Idi Amin, King of Scotland

March 29: On this day in 1979, Idi Amin fled Kampala for his tribal homelands, his mad, monarchial rule of Uganda effectively over. Amin's decade of terror, atrocity, and black comedy inspired Giles Foden's award-winning 1998 novel, The Last King of Scotland. Here Amin enlarges himself well beyond the position of Life President:

His Excellency President for Life Field Marshal Al Hadj Doctor Idi Amin Dada, VC, DSO, MC, Lord of All the Beasts of the Earth and Fishes of the Sea and Conqueror of the British Empire in Africa in General and Uganda in Particular welcomes the Court of Kampala and assembled worthies of the city to his annual banquet.

The above is excerpted from a moment early on in the banquet and the book, when the narrator, Nicholas Garrigan, who out of boredom and fear has accepted the post of personal physician to Amin, begins to realize what he's in for. A few moments later, as Dr. Garrigan chews on fried bee larvae and other strangeness, the table talk takes another unappetizing turn:

Suddenly Amin himself, overhearing, called down from the top of the table.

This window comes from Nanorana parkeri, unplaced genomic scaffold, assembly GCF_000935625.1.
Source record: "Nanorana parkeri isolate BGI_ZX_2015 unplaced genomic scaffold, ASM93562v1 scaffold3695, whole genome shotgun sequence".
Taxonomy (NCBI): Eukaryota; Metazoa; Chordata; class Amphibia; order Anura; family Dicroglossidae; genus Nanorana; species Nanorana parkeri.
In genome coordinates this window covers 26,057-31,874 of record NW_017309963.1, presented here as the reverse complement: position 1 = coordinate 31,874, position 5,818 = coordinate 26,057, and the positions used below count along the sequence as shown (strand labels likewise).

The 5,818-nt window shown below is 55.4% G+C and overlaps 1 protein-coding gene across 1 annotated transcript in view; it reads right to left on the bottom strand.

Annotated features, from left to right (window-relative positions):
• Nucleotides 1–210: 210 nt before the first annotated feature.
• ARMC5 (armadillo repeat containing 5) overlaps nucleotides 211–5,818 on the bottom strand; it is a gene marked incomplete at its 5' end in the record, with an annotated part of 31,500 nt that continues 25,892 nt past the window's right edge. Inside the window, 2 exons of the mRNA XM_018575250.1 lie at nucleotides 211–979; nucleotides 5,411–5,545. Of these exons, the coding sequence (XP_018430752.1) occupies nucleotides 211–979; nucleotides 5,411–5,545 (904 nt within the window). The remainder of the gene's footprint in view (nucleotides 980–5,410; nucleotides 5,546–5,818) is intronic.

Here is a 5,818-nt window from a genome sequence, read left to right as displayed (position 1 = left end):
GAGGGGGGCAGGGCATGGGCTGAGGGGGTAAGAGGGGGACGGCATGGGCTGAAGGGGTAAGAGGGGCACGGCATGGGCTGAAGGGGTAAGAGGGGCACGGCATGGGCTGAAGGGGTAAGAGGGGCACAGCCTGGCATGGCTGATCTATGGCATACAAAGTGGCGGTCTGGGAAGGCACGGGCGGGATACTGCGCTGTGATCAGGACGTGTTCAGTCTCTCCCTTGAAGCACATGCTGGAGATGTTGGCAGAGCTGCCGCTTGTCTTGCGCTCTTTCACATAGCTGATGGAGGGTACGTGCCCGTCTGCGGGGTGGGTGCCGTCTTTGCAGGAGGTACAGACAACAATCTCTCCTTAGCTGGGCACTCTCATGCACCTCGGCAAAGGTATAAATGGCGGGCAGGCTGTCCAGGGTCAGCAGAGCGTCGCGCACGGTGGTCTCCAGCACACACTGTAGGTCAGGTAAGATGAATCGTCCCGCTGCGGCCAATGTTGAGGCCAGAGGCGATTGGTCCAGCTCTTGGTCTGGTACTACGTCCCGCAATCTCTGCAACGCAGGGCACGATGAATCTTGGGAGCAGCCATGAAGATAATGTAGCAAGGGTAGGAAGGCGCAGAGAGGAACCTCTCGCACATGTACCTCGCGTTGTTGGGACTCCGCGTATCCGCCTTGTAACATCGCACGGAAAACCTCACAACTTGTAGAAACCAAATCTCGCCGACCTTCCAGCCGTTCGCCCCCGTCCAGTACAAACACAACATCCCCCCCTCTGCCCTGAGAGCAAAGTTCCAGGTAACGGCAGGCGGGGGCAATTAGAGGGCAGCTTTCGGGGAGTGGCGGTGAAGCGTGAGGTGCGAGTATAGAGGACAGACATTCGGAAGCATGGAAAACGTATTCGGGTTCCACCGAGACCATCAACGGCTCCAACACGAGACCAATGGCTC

"And what is your fault with monkey meat, Minister of Health. I, your President, has eaten monkey meat."

Wasswa, craven, toyed with his cutlery.

"And I have also eaten human meat."

This His Excellency almost shouted. A shocked silence fell over the table—almost visible, as if some diaphanous fabric had come down from the ceiling and settled over the streaming tureens and salvers.

Foden grew up in nearby Malawi, moving there with his family the year that Amin took control in Uganda. Recent news articles wonder if Malawi is a monarchy in the making, given that "His Excellency the State President Ngwazi (Conqueror of Conquerors) Professor Bingu wa Mutharika," who is barred by the current constitution from running for a third term in office, is heavily promoting his younger brother as successor.


Daybook is contributed by Steve King, who teaches in the English Department of Memorial University in St. John's, Newfoundland. His literary daybook began as a radio series syndicated nationally in Canada. He can be found online at todayinliterature.com.

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